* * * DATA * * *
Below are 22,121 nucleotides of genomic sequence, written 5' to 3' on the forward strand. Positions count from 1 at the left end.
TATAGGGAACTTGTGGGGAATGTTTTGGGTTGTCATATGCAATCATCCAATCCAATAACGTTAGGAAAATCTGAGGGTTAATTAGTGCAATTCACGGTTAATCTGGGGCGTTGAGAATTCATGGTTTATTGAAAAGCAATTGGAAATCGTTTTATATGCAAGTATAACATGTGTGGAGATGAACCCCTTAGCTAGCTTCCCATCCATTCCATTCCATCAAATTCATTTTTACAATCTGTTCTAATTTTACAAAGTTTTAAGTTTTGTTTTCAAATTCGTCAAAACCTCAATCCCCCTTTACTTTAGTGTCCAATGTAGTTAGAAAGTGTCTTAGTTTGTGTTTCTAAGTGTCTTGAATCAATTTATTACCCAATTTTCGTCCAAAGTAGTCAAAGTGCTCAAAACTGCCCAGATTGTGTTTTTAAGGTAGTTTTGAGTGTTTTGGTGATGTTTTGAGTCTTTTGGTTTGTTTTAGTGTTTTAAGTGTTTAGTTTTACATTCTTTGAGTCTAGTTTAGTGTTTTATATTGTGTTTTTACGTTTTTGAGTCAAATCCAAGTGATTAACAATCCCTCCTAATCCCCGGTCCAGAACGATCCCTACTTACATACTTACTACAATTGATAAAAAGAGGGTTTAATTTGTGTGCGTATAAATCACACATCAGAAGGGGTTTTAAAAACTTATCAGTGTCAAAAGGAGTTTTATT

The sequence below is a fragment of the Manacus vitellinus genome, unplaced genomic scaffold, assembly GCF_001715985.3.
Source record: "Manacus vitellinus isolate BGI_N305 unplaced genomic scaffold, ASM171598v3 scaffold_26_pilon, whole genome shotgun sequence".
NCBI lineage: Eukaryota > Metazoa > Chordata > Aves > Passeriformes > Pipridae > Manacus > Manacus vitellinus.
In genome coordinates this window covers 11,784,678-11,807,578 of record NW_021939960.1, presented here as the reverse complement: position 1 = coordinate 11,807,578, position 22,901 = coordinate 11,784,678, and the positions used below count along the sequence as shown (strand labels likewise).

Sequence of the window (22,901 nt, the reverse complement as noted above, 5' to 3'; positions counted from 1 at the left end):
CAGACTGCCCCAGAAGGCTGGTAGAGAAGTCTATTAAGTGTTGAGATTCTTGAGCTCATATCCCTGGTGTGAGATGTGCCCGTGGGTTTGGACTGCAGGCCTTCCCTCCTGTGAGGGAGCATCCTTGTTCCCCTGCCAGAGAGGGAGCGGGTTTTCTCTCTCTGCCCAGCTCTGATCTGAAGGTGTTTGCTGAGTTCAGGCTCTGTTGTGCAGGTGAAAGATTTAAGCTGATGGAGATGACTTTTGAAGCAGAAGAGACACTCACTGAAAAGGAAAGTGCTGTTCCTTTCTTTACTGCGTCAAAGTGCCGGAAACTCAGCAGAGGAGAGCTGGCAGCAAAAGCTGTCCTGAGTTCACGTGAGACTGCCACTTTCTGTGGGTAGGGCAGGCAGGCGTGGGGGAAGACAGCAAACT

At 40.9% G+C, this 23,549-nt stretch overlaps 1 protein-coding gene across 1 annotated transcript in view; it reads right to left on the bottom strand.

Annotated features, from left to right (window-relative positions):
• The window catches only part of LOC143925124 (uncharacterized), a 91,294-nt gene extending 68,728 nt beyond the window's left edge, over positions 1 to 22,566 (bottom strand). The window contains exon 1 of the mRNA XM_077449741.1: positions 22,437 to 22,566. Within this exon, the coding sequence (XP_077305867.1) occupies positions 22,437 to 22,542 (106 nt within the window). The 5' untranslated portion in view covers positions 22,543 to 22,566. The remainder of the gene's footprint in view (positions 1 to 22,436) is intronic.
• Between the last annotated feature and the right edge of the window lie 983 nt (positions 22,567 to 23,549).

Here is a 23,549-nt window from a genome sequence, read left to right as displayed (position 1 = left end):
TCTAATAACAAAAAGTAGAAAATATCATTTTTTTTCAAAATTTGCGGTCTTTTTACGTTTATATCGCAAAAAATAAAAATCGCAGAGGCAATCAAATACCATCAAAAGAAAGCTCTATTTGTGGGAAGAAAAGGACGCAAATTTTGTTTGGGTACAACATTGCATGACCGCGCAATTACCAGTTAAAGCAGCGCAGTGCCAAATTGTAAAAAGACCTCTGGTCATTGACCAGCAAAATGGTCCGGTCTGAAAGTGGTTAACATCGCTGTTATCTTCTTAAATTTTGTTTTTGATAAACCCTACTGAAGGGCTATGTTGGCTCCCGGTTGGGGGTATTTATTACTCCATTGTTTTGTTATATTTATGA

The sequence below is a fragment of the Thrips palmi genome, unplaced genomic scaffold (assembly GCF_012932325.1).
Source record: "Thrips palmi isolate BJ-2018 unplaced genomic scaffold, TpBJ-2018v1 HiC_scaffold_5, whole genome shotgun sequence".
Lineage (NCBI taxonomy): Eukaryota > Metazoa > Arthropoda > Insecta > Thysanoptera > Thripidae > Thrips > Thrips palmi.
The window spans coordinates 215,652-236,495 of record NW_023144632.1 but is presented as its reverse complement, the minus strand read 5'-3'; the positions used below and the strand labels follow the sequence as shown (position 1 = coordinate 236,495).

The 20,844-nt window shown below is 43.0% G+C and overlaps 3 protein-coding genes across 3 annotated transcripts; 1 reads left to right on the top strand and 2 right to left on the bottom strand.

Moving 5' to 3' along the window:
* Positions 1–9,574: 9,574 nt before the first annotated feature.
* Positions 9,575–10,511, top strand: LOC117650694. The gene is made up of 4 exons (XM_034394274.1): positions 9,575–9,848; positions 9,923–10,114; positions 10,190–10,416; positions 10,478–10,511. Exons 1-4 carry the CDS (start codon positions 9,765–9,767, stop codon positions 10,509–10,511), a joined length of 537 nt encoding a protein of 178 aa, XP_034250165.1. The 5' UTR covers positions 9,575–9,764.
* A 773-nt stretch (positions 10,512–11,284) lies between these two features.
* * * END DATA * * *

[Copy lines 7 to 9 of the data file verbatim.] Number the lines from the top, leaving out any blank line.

Sequence of the window (22,901 nt, the reverse complement as noted above, 5' to 3'; positions counted from 1 at the left end):
CAGACTGCCCCAGAAGGCTGGTAGAGAAGTCTATTAAGTGTTGAGATTCTTGAGCTCATATCCCTGGTGTGAGATGTGCCCGTGGGTTTGGACTGCAGGCCTTCCCTCCTGTGAGGGAGCATCCTTGTTCCCCTGCCAGAGAGGGAGCGGGTTTTCTCTCTCTGCCCAGCTCTGATCTGAAGGTGTTTGCTGAGTTCAGGCTCTGTTGTGCAGGTGAAAGATTTAAGCTGATGGAGATGACTTTTGAAGCAGAAGAGACACTCACTGAAAAGGAAAGTGCTGTTCCTTTCTTTACTGCGTCAAAGTGCCGGAAACTCAGCAGAGGAGAGCTGGCAGCAAAAGCTGTCCTGAGTTCACGTGAGACTGCCACTTTCTGTGGGTAGGGCAGGCAGGCGTGGGGGAAGACAGCAAACT

At 40.9% G+C, this 23,549-nt stretch overlaps 1 protein-coding gene across 1 annotated transcript in view; it reads right to left on the bottom strand.